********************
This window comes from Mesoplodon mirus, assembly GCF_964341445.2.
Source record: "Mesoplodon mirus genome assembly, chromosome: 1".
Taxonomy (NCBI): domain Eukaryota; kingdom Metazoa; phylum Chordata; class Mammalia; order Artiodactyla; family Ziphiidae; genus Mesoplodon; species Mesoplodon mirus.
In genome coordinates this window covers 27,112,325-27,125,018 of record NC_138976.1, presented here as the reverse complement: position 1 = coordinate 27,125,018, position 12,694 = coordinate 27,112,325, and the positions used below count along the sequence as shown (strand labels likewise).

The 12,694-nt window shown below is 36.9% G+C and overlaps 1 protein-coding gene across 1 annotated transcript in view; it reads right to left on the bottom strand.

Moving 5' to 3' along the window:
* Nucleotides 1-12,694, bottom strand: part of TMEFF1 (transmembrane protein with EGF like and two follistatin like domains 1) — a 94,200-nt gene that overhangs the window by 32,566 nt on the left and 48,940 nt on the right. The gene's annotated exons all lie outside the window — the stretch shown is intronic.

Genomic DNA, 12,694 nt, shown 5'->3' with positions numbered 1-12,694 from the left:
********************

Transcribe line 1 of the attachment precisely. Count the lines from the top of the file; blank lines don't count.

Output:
This window comes from Mesoplodon mirus, assembly GCF_964341445.2.